Here, Dany Robin is less fluent than her husband, and while the lovely Michel Piccoli and Philippe Noiret are always welcome, their scenes tend to sound a little uncertain. It gives everything a quality of awkwardness.

But, there are virtues throughout: after the disappointing stock footage titles, buoyed up by Maurice Jarre’s score (which sounds exactly as a Euro-thriller ought to sound), there’s a terrific crane shot at the Russian embassy. A slight nervous tremor makes this shot seem impossibly difficult, as I imagine it was. Cameraman Jack Hildyard, who’d worked for David Lean on his last British shoots, had been doing big international films for years now, and does a good job with TOPAZ — but Hitch never found another Robert Burks.

Arosenius, though ethnically miscast, does a fine job with the Russian ambassador, and Samuel Taylor, who scripted VERTIGO, manages a pleasing character touch for Forsythe when he has him order new stockings for the ambassador’s daughter after she tears them during the defection.

The plane touches down in Washington — seemingly shot at 16 fps — ground crew scurry about like Keystone Kops. Why was this shot used? The flaw is trivial, but easily corrected simply by deleting the unnecessary, rote airport establishing shot.

We’re already in trouble, and it thickens — such is the convoluted narrative that everything seems to take a long time, and things are set up which don’t seem to be necessary: they pay off two hours later, but by then you’re bored. It’s really a sophisticated and clever piece of plotting, disguised perfectly as a bloated and tedious one.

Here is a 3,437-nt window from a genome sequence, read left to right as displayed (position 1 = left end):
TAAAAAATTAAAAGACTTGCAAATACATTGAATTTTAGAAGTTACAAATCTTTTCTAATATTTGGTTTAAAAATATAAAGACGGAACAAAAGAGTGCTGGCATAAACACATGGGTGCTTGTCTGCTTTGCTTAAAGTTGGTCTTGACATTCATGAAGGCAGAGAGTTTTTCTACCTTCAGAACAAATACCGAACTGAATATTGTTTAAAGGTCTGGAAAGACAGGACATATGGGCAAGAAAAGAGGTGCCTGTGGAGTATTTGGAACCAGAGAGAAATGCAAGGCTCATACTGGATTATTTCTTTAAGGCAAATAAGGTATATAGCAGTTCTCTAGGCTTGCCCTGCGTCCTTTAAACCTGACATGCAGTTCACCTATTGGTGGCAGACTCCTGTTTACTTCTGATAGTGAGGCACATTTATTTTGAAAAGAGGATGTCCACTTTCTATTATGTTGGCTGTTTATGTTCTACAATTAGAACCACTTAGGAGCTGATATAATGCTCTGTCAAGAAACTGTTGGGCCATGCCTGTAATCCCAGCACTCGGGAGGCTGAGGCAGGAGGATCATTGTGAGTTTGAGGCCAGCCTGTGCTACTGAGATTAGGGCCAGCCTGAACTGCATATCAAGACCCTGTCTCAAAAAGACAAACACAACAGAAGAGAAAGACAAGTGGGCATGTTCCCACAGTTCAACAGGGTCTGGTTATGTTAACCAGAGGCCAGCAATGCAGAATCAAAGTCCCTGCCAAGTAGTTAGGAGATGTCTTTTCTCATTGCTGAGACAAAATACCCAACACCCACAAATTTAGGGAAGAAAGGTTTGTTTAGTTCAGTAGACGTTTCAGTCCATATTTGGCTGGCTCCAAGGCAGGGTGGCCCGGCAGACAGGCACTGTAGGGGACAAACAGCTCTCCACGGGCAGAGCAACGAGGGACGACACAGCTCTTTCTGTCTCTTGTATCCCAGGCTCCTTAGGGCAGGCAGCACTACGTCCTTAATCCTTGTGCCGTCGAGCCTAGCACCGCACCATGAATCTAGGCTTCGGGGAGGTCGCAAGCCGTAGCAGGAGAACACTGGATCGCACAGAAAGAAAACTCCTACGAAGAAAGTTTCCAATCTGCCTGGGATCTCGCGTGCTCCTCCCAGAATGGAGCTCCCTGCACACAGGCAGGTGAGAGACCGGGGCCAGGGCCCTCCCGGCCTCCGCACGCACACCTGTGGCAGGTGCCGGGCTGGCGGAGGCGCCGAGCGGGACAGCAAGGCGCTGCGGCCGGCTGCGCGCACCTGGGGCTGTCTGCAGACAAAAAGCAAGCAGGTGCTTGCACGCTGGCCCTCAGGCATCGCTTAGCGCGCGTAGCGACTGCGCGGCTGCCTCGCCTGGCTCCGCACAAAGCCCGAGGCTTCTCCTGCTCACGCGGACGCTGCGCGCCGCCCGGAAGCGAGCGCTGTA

Another Hitchcock character who draws (see also: BLACKMAIL, REBECCA, VERTIGO — people either draw or they don’t, and since Hitchcock did, he was always keen to feature his half of humanity in his films, it seems), Stafford’s son-in-law, Michel Subor (the narrator of JULES ET JIM), leads us to Roscoe Lee Browne, who fascinates me. I wanted a film about this character. Alternatively, I couldn’t see why his action couldn’t have been given to Stafford, who hasn’t had anything interesting to do. But Stafford is so dull, I’m glad Browne gets the job.

Although much of TOPAZ looks flat and studio-airless, like a TV movie (seeing it in widescreen does help) the recreated hotel exterior is an impressive build (the real place where the Cuban UN delegates stayed and parties had been demolished) and Hitch’s filming of much of the action with a long lens makes this his most convincing faux-documentary moment. In the 70s, telephoto shots like this would almost become a cliché, but Hitch is somewhat ahead of the game for 1969. Perhaps the European influence.